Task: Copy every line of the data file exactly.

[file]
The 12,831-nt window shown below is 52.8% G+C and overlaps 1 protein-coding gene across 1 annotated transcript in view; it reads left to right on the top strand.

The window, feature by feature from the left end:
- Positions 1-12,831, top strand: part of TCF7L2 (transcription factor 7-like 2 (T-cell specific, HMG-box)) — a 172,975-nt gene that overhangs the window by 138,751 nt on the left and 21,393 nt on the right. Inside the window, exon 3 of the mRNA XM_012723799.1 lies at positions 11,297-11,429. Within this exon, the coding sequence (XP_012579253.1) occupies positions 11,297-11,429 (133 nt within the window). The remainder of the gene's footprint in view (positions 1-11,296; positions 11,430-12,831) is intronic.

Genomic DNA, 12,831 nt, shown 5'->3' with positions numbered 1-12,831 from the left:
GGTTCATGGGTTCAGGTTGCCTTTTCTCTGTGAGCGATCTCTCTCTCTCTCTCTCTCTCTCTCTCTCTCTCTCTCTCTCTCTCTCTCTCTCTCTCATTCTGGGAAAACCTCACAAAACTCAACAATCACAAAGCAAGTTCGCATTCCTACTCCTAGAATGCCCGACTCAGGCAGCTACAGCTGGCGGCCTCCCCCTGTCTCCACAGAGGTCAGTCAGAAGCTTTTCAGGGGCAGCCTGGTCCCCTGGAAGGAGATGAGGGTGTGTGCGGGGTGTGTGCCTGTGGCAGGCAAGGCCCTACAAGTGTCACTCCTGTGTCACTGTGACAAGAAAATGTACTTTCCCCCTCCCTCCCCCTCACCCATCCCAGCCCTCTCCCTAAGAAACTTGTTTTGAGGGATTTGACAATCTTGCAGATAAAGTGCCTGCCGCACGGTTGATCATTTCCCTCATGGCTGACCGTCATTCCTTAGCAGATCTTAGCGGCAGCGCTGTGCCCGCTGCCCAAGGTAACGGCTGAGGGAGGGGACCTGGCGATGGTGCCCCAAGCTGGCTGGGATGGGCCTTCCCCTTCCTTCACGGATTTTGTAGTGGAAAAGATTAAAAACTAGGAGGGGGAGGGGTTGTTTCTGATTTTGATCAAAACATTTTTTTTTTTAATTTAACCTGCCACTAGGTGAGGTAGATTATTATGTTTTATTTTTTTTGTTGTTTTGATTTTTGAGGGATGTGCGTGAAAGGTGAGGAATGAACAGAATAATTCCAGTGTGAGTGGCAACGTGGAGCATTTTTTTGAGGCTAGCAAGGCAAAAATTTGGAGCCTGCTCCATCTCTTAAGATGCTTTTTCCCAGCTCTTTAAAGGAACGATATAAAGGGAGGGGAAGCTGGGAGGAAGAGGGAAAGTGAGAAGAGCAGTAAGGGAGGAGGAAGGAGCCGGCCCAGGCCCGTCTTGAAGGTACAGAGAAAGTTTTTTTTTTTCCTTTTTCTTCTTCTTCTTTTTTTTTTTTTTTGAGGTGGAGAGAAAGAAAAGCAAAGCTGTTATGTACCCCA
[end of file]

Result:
The 12,831-nt window shown below is 52.8% G+C and overlaps 1 protein-coding gene across 1 annotated transcript in view; it reads left to right on the top strand.

The window, feature by feature from the left end:
- Positions 1-12,831, top strand: part of TCF7L2 (transcription factor 7-like 2 (T-cell specific, HMG-box)) — a 172,975-nt gene that overhangs the window by 138,751 nt on the left and 21,393 nt on the right. Inside the window, exon 3 of the mRNA XM_012723799.1 lies at positions 11,297-11,429. Within this exon, the coding sequence (XP_012579253.1) occupies positions 11,297-11,429 (133 nt within the window). The remainder of the gene's footprint in view (positions 1-11,296; positions 11,430-12,831) is intronic.

Genomic DNA, 12,831 nt, shown 5'->3' with positions numbered 1-12,831 from the left:
GGTTCATGGGTTCAGGTTGCCTTTTCTCTGTGAGCGATCTCTCTCTCTCTCTCTCTCTCTCTCTCTCTCTCTCTCTCTCTCTCTCTCTCTCTCTCATTCTGGGAAAACCTCACAAAACTCAACAATCACAAAGCAAGTTCGCATTCCTACTCCTAGAATGCCCGACTCAGGCAGCTACAGCTGGCGGCCTCCCCCTGTCTCCACAGAGGTCAGTCAGAAGCTTTTCAGGGGCAGCCTGGTCCCCTGGAAGGAGATGAGGGTGTGTGCGGGGTGTGTGCCTGTGGCAGGCAAGGCCCTACAAGTGTCACTCCTGTGTCACTGTGACAAGAAAATGTACTTTCCCCCTCCCTCCCCCTCACCCATCCCAGCCCTCTCCCTAAGAAACTTGTTTTGAGGGATTTGACAATCTTGCAGATAAAGTGCCTGCCGCACGGTTGATCATTTCCCTCATGGCTGACCGTCATTCCTTAGCAGATCTTAGCGGCAGCGCTGTGCCCGCTGCCCAAGGTAACGGCTGAGGGAGGGGACCTGGCGATGGTGCCCCAAGCTGGCTGGGATGGGCCTTCCCCTTCCTTCACGGATTTTGTAGTGGAAAAGATTAAAAACTAGGAGGGGGAGGGGTTGTTTCTGATTTTGATCAAAACATTTTTTTTTTTAATTTAACCTGCCACTAGGTGAGGTAGATTATTATGTTTTATTTTTTTTGTTGTTTTGATTTTTGAGGGATGTGCGTGAAAGGTGAGGAATGAACAGAATAATTCCAGTGTGAGTGGCAACGTGGAGCATTTTTTTGAGGCTAGCAAGGCAAAAATTTGGAGCCTGCTCCATCTCTTAAGATGCTTTTTCCCAGCTCTTTAAAGGAACGATATAAAGGGAGGGGAAGCTGGGAGGAAGAGGGAAAGTGAGAAGAGCAGTAAGGGAGGAGGAAGGAGCCGGCCCAGGCCCGTCTTGAAGGTACAGAGAAAGTTTTTTTTTTTCCTTTTTCTTCTTCTTCTTTTTTTTTTTTTTTGAGGTGGAGAGAAAGAAAAGCAAAGCTGTTATGTACCCCA